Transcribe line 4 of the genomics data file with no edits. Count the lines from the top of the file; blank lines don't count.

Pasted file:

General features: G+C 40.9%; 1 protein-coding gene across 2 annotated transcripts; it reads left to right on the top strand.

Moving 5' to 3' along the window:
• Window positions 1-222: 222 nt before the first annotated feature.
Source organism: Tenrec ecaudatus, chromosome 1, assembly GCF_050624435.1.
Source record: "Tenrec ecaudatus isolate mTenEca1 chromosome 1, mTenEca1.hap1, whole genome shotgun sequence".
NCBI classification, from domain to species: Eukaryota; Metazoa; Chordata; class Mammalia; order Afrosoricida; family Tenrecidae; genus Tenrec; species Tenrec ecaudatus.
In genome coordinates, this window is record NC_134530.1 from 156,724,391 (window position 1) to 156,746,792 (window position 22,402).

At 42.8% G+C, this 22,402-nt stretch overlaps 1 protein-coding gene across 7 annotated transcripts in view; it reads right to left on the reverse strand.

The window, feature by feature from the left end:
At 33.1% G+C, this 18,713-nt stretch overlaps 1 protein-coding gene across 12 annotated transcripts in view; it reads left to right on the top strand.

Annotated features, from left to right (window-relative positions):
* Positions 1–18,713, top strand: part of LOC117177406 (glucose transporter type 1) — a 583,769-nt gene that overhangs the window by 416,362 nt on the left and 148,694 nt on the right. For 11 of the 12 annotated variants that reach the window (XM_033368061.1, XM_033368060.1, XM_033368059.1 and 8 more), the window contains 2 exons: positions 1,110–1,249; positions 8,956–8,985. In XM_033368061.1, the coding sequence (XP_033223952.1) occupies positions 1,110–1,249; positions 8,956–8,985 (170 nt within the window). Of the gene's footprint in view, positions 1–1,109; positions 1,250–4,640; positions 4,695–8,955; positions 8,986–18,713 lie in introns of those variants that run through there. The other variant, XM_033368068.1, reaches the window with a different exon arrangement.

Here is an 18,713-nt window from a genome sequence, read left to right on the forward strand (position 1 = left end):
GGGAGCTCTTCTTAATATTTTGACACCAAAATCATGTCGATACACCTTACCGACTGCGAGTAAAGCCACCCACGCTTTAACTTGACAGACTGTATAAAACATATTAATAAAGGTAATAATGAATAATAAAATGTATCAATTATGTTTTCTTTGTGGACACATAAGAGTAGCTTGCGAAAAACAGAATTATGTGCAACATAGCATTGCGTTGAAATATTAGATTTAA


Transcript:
Source organism: Tenrec ecaudatus, chromosome 1, assembly GCF_050624435.1.